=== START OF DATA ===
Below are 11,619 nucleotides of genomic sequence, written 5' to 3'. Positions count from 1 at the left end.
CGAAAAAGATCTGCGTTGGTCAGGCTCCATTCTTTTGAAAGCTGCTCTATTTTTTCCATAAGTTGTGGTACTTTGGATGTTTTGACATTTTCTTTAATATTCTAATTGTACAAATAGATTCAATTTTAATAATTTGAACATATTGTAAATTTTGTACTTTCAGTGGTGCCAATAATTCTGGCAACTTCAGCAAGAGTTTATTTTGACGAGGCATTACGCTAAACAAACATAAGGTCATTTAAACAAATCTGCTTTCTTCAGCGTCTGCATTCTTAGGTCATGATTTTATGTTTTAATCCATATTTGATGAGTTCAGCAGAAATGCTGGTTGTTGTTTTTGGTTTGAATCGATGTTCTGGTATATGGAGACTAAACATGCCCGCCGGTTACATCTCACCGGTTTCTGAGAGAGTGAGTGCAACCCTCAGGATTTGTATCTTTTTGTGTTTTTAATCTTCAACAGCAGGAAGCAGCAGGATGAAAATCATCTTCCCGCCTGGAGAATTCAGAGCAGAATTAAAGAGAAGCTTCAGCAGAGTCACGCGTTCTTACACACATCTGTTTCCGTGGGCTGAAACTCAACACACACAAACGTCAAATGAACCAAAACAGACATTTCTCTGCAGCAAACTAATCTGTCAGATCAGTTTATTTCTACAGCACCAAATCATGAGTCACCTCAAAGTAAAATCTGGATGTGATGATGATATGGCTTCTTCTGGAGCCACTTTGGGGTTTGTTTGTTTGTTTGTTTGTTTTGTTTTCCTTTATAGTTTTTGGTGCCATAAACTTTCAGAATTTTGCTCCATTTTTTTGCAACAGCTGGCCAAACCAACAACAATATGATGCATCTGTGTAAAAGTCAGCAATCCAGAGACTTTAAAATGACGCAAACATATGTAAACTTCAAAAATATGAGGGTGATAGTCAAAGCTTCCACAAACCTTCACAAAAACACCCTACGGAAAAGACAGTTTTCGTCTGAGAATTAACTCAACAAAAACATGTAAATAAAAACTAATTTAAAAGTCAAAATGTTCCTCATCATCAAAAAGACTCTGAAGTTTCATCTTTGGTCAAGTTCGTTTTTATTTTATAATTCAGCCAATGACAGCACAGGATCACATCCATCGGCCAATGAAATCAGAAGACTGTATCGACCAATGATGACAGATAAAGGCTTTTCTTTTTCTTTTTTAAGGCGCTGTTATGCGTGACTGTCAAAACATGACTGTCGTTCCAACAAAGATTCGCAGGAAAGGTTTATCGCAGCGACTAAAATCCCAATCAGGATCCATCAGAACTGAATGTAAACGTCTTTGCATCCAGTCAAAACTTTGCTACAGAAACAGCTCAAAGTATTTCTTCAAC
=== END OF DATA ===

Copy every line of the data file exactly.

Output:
Below are 11,619 nucleotides of genomic sequence, written 5' to 3'. Positions count from 1 at the left end.
CGAAAAAGATCTGCGTTGGTCAGGCTCCATTCTTTTGAAAGCTGCTCTATTTTTTCCATAAGTTGTGGTACTTTGGATGTTTTGACATTTTCTTTAATATTCTAATTGTACAAATAGATTCAATTTTAATAATTTGAACATATTGTAAATTTTGTACTTTCAGTGGTGCCAATAATTCTGGCAACTTCAGCAAGAGTTTATTTTGACGAGGCATTACGCTAAACAAACATAAGGTCATTTAAACAAATCTGCTTTCTTCAGCGTCTGCATTCTTAGGTCATGATTTTATGTTTTAATCCATATTTGATGAGTTCAGCAGAAATGCTGGTTGTTGTTTTTGGTTTGAATCGATGTTCTGGTATATGGAGACTAAACATGCCCGCCGGTTACATCTCACCGGTTTCTGAGAGAGTGAGTGCAACCCTCAGGATTTGTATCTTTTTGTGTTTTTAATCTTCAACAGCAGGAAGCAGCAGGATGAAAATCATCTTCCCGCCTGGAGAATTCAGAGCAGAATTAAAGAGAAGCTTCAGCAGAGTCACGCGTTCTTACACACATCTGTTTCCGTGGGCTGAAACTCAACACACACAAACGTCAAATGAACCAAAACAGACATTTCTCTGCAGCAAACTAATCTGTCAGATCAGTTTATTTCTACAGCACCAAATCATGAGTCACCTCAAAGTAAAATCTGGATGTGATGATGATATGGCTTCTTCTGGAGCCACTTTGGGGTTTGTTTGTTTGTTTGTTTGTTTTGTTTTCCTTTATAGTTTTTGGTGCCATAAACTTTCAGAATTTTGCTCCATTTTTTTGCAACAGCTGGCCAAACCAACAACAATATGATGCATCTGTGTAAAAGTCAGCAATCCAGAGACTTTAAAATGACGCAAACATATGTAAACTTCAAAAATATGAGGGTGATAGTCAAAGCTTCCACAAACCTTCACAAAAACACCCTACGGAAAAGACAGTTTTCGTCTGAGAATTAACTCAACAAAAACATGTAAATAAAAACTAATTTAAAAGTCAAAATGTTCCTCATCATCAAAAAGACTCTGAAGTTTCATCTTTGGTCAAGTTCGTTTTTATTTTATAATTCAGCCAATGACAGCACAGGATCACATCCATCGGCCAATGAAATCAGAAGACTGTATCGACCAATGATGACAGATAAAGGCTTTTCTTTTTCTTTTTTAAGGCGCTGTTATGCGTGACTGTCAAAACATGACTGTCGTTCCAACAAAGATTCGCAGGAAAGGTTTATCGCAGCGACTAAAATCCCAATCAGGATCCATCAGAACTGAATGTAAACGTCTTTGCATCCAGTCAAAACTTTGCTACAGAAACAGCTCAAAGTATTTCTTCAAC